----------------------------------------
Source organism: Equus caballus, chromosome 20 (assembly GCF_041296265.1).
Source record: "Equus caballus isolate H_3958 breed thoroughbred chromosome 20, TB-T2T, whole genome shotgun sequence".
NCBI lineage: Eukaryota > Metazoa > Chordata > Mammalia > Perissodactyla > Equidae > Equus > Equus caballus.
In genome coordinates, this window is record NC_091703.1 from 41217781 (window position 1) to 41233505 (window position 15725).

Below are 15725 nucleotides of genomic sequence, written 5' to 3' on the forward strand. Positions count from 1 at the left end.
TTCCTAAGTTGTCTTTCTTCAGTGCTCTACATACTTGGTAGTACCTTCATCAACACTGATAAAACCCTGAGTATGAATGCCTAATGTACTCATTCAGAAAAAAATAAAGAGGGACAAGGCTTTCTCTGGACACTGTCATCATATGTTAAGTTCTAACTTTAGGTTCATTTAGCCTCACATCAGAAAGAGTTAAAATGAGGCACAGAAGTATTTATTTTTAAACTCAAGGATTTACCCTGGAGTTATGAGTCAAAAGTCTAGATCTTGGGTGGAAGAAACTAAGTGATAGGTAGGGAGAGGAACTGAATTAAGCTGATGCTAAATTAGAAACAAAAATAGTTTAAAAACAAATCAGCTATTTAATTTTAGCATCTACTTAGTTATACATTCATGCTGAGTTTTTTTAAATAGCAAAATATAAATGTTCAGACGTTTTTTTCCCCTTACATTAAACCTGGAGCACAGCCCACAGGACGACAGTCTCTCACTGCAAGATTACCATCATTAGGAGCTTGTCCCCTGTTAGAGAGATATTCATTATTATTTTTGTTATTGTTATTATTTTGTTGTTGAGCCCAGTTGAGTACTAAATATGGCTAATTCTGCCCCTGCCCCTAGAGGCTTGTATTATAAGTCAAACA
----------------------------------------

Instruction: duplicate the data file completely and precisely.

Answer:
Source organism: Equus caballus, chromosome 20 (assembly GCF_041296265.1).
Source record: "Equus caballus isolate H_3958 breed thoroughbred chromosome 20, TB-T2T, whole genome shotgun sequence".
NCBI lineage: Eukaryota > Metazoa > Chordata > Mammalia > Perissodactyla > Equidae > Equus > Equus caballus.
In genome coordinates, this window is record NC_091703.1 from 41217781 (window position 1) to 41233505 (window position 15725).

Below are 15725 nucleotides of genomic sequence, written 5' to 3' on the forward strand. Positions count from 1 at the left end.
TTCCTAAGTTGTCTTTCTTCAGTGCTCTACATACTTGGTAGTACCTTCATCAACACTGATAAAACCCTGAGTATGAATGCCTAATGTACTCATTCAGAAAAAAATAAAGAGGGACAAGGCTTTCTCTGGACACTGTCATCATATGTTAAGTTCTAACTTTAGGTTCATTTAGCCTCACATCAGAAAGAGTTAAAATGAGGCACAGAAGTATTTATTTTTAAACTCAAGGATTTACCCTGGAGTTATGAGTCAAAAGTCTAGATCTTGGGTGGAAGAAACTAAGTGATAGGTAGGGAGAGGAACTGAATTAAGCTGATGCTAAATTAGAAACAAAAATAGTTTAAAAACAAATCAGCTATTTAATTTTAGCATCTACTTAGTTATACATTCATGCTGAGTTTTTTTAAATAGCAAAATATAAATGTTCAGACGTTTTTTTCCCCTTACATTAAACCTGGAGCACAGCCCACAGGACGACAGTCTCTCACTGCAAGATTACCATCATTAGGAGCTTGTCCCCTGTTAGAGAGATATTCATTATTATTTTTGTTATTGTTATTATTTTGTTGTTGAGCCCAGTTGAGTACTAAATATGGCTAATTCTGCCCCTGCCCCTAGAGGCTTGTATTATAAGTCAAACA